Getting a bit twitchy now. Only 198 miles to go. I try to discipline myself to let it go down to a 100 by which time I am losing sleep!

Needless to say I've never run out although, in the past, I have had the light come on usually when on a motorway and not wanting to pay motorway prices.
Title: Re: Reserve tank
Post by: Jocko on October 04, 2018, 07:13:51 AM
My warning light came on yesterday. Did about 30 miles from then until I topped up this morning. According to the fuel added and mpg achieved I still had 65 miles left when I filled up today, about 95 miles from the light coming on until totally empty. Not that I am going to test that out!
Title: Re: Reserve tank
Post by: John A on October 04, 2018, 08:05:15 AM
I have had the light come on usually when on a motorway and not wanting to pay motorway prices.

Put £10 of fuel in, not a full tank and happiness is restored, without emptying the wallet  :D
Title: Re: Reserve tank
Post by: Skyrider on October 04, 2018, 11:39:50 AM
Getting a bit twitchy now. Only 198 miles to go. I try to discipline myself to let it go down to a 100 by which time I am losing sleep!

Needless to say I've never run out although, in the past, I have had the light come on usually when on a motorway and not wanting to pay motorway prices.

Sods law the time you run low on a motorway is the time there is a huge traffic problem. If I was in that situation (unlikely) I would put in a £10 squirt of fuel to ensure I could get to sensibly priced fuel, if it exists these days!
Title: Re: Reserve tank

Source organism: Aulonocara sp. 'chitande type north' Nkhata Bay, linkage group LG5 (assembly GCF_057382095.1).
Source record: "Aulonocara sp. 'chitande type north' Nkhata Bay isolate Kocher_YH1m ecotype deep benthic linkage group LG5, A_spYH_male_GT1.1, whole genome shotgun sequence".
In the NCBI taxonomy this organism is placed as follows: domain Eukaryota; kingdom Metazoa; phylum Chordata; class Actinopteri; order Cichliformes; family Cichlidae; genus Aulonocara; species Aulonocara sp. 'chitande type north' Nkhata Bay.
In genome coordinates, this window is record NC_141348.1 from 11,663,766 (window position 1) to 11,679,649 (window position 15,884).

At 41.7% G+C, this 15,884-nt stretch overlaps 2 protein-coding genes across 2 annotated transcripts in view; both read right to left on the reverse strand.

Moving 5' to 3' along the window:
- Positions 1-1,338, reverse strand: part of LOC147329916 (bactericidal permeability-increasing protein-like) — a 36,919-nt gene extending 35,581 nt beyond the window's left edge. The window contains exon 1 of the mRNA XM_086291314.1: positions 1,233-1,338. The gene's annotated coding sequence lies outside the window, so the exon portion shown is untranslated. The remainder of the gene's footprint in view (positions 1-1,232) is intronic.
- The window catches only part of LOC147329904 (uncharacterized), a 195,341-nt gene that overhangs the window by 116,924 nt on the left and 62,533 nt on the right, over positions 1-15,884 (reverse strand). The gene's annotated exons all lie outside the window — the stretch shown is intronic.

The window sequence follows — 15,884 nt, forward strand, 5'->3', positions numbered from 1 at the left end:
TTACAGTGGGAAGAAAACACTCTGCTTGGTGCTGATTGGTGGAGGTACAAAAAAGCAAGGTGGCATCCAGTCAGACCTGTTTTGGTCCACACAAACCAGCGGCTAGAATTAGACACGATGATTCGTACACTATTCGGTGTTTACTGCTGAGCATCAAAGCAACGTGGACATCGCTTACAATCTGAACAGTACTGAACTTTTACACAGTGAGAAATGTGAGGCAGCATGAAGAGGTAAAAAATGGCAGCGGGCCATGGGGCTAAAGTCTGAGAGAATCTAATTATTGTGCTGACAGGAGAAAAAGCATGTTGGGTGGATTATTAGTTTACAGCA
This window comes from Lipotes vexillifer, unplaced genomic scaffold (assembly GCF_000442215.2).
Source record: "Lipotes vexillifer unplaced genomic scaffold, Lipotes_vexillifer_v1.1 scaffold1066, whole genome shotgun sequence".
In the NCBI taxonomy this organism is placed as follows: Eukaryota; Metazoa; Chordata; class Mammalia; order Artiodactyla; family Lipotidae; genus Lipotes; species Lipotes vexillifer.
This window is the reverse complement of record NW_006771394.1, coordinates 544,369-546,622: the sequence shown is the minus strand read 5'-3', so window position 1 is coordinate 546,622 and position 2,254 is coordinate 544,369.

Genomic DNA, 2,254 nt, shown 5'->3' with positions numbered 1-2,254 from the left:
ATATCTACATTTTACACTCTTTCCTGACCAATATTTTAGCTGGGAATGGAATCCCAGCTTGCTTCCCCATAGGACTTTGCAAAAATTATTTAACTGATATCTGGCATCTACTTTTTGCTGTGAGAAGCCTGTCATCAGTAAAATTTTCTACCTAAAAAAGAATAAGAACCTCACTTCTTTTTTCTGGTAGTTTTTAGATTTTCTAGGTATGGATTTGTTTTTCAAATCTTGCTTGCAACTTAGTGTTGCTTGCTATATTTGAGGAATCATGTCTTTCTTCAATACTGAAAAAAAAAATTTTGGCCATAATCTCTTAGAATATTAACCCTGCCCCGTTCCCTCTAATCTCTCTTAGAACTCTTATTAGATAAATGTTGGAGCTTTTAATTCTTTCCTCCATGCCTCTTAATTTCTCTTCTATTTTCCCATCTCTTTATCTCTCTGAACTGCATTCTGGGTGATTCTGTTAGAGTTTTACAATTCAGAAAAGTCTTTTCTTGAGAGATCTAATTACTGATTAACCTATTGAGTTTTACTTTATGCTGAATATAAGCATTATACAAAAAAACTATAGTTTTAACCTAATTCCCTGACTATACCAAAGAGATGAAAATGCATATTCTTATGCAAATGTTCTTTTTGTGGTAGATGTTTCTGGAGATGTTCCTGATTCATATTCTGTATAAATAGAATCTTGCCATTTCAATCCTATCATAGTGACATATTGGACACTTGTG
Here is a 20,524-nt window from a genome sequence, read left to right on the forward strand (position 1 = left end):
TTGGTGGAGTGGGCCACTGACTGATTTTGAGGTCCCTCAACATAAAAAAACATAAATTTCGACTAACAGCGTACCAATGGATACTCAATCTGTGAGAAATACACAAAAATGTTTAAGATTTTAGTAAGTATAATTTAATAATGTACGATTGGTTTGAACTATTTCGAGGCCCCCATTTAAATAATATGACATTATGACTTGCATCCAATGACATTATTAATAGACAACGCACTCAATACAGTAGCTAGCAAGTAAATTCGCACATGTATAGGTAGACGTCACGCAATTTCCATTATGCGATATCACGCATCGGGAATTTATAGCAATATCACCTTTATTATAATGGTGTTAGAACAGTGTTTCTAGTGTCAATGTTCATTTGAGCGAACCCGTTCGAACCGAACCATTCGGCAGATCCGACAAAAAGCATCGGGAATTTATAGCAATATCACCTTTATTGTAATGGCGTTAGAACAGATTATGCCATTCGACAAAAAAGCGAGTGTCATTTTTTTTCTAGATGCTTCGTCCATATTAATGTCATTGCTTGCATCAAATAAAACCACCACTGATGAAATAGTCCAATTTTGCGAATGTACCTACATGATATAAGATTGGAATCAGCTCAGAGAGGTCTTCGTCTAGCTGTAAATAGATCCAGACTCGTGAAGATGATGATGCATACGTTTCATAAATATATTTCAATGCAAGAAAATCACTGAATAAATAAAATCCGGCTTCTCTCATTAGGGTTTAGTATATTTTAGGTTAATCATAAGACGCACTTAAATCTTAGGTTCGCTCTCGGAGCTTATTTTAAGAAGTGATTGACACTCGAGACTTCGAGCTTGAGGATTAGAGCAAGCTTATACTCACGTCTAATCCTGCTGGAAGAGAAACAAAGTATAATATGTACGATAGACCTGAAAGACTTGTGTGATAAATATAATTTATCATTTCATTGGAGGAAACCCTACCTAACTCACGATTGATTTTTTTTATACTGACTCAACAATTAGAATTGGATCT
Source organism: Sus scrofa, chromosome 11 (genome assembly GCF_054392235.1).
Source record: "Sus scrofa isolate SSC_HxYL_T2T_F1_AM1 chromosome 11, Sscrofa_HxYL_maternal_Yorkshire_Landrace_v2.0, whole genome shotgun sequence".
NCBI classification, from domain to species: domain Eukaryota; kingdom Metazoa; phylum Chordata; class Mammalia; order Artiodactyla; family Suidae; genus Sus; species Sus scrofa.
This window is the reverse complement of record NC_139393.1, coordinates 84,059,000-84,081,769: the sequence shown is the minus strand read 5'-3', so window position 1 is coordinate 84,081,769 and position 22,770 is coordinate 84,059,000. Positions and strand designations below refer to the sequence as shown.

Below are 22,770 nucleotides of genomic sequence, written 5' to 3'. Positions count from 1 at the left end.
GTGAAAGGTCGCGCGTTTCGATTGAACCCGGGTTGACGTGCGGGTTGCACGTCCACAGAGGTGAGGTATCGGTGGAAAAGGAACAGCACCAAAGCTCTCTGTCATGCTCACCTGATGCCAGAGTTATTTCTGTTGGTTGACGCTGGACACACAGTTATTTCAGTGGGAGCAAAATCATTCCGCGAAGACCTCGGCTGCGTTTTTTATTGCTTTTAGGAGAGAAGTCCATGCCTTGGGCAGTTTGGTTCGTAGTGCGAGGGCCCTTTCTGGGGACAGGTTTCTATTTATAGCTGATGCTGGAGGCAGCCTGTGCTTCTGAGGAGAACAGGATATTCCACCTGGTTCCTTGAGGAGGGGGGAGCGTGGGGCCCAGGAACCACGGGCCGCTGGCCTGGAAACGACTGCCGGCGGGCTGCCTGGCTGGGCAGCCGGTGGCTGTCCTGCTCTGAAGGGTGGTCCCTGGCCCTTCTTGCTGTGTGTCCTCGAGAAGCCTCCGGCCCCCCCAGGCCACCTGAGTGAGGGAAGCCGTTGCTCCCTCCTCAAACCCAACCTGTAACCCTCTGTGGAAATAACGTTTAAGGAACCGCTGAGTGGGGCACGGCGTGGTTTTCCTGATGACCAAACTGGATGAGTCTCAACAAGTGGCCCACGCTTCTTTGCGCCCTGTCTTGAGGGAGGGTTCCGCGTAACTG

Post by: Skyrider on October 05, 2018, 11:42:25 AM
Getting a bit twitchy now. Only 198 miles to go. I try to discipline myself to let it go down to a 100 by which time I am losing sleep!

Needless to say I've never run out although, in the past, I have had the light come on usually when on a motorway and not wanting to pay motorway prices.

Sods law the time you run low on a motorway is the time there is a huge traffic problem. If I was in that situation (unlikely) I would put in a £10 squirt of fuel to ensure I could get to sensibly priced fuel, if it exists these days!

Just watching "A1 Britain's longest road", a guy got a £50 fine for running out of fuel and " Obstructing the carriageway", it was a Friday PM rush hour on a section of road without a hard shoulder and caused a huge tailback. This prompted a Google and it is not uncommon to get fined and if it is a Motorway the charge is "Driving without due care" and it is points on the licence as well.
Title: Re: Reserve tank
Post by: richardfrost on October 05, 2018, 11:52:13 AM
Just watching "A1 Britain's longest road", a guy got a £50 fine for running out of fuel and " Obstructing the carriageway", it was a Friday PM rush hour on a section of road without a hard shoulder and caused a huge tailback. This prompted a Google and it is not uncommon to get fined and if it is a Motorway the charge is "Driving without due care" and it is points on the licence as well.

Too right. There's no excuse for doing something daft like that and inconveniencing everyone else.
Title: Re: Reserve tank
Post by: peteo48 on October 05, 2018, 01:15:06 PM
Just to be clear on the motorway thing, I'd never take it to the limit - light on and I'd put a tenner's worth in at the next services.

As I've got older I've become even more conservative. It's a few years since I've had the light come on. I do know people who like the Russian Roulette thing - never understood it myself. Electric car owners are prone to boasting that they got to a charge point in something called Turtle mode!

People who run out and cause the chaos referred to above deserve a hefty fine.
Title: Re: Reserve tank
Post by: Skyrider on October 05, 2018, 01:18:03 PM